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Sally Severino on John Scotus, neuroscience and Open Access publishing

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We are pleased to publish an interview with Dr. Sally Severino on Open Science dot com. Dr. Severino received her M.D. from Columbia College of Physicians and Surgeons. As a prominent New York based Freudian psychoanalyst, she was the first female President of the American College of Psychoanalysts. Her first book, “Becoming Fire”, was an instant hit among fellow scientists. She now resides in New Mexico. Recently she has published a book “Behold Our Moral Body. Psychiatry, Duns Scotus, and Neuroscience” with De Gruyter Open.

You are a psychiatrist, what turns you to studies on morality?

I think there were at least three sources of my interest in morality. The first one, and I talk about it in the introduction to my book, arose from my children. When they were very small, I watched them respond with moral behaviors that absolutely amazed me. Their behaviors raised a question in my mind – what is a morality? It seemed to be more than following the rules of right and wrong. So my children’s behaviors were the first source of my interest in morality.

The second source was my identity. As a person and as a psychiatrist I have always seen myself as a bridge builder. One of the bridges that I was constantly trying to build was a bridge between psychiatry and religion. There is a group in the US called “The Group for the Advancement in Psychiatry” and I was a member of its committee for psychiatry and religion. That was the second source.

The third source was all of the people in psychology and neuroscience who were studying morality. There is a book series “Moral Psychology” and its third volume “Moral Psychology: The Neuroscience of Morality – Emotion, Brain Disorders, and Development” by Walter Sinnott-Armstrong is filled with chapters by colleagues studying morality. People like Michael Gazzaniga, author of “The Ethical Brain: The Science of Our Moral Dilemmas” or Andrew Newberg who recently published the book “The Metaphysical Mind: Probing the Biology of Philosophical Thought.” There was a whole group of people with interests the same as mine. I think that these were the three sources that led me to study morality.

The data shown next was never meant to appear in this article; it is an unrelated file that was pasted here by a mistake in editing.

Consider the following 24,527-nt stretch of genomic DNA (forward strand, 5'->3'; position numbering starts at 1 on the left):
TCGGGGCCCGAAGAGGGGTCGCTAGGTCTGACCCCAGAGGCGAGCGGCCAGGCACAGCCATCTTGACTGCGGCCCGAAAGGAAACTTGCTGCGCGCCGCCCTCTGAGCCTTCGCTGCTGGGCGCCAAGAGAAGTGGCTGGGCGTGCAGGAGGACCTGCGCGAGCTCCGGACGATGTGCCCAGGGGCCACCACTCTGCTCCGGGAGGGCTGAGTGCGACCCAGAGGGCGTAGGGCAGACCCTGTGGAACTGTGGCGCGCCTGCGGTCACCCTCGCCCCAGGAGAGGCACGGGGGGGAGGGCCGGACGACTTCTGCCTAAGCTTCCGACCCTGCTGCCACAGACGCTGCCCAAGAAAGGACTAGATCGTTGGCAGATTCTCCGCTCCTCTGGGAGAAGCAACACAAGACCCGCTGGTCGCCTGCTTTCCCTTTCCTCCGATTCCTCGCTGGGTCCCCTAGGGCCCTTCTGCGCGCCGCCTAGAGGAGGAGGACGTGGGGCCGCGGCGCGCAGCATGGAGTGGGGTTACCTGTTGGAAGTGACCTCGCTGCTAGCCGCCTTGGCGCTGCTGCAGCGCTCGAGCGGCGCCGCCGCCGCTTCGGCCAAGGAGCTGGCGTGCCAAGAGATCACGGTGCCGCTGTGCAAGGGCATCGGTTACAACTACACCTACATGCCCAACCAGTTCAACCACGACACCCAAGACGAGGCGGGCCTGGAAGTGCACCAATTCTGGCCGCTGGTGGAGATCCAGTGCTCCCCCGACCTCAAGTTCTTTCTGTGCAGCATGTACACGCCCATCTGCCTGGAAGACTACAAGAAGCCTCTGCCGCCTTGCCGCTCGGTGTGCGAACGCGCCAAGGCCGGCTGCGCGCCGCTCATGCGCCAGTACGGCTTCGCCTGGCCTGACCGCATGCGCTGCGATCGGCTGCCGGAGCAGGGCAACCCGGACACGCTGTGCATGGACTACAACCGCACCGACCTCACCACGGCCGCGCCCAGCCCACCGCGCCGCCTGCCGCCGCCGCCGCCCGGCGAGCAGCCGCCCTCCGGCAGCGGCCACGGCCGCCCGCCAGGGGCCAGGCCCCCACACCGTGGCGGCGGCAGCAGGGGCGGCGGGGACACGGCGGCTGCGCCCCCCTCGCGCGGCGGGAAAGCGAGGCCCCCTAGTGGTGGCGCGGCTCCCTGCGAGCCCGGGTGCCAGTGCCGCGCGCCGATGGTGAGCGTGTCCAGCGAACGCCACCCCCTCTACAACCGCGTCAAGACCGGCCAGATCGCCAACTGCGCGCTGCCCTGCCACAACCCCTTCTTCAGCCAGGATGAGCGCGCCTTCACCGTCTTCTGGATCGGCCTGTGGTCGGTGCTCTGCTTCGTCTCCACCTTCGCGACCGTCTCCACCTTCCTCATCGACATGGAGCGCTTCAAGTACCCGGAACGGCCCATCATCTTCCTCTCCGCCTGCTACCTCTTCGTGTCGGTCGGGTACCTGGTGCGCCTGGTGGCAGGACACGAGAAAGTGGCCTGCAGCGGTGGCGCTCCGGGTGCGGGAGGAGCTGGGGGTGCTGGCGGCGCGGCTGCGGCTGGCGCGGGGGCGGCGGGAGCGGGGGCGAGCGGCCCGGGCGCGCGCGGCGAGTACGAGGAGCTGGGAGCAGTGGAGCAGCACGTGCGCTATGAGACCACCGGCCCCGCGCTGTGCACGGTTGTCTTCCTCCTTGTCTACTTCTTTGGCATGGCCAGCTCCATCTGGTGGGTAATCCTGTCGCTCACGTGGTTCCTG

Why did you decide to study works of the medieval philosopher John Duns Scotus?

I had a very dear friend, Monsignor John K. Daly, who early in my academic life mentioned John Duns Scotus to me and at the time I was very interested in Scotus’ ideas, but he was very difficult to read and I really did not fully understand him. Scotus focused on several concepts. One was desire, one was free will, one was emotion – especially love, and the other was relationships. These four focuses of his attention were coming up in the research I was reading about, on morality. Thus each time I read about desire, free will, love, and relationships, I went back to study John Duns Scotus a little more. Eventually I realized that neuroscience and Scotus were talking about the same thing.

Generally speaking, how much do neuroscience and philosophy overlap?

I think they complement each other. Historically science arose out of philosophy. Philosophy was the systematic analysis of the world around us. So, science and philosophy began as closely related. Then, science went in a different direction. With the Scientific Revolution, science began looking for empirical evidence. So science and philosophy grew apart, but I think now they both have something complementary to say to each other. Taken together they give us a more complete understanding of morality, for instance.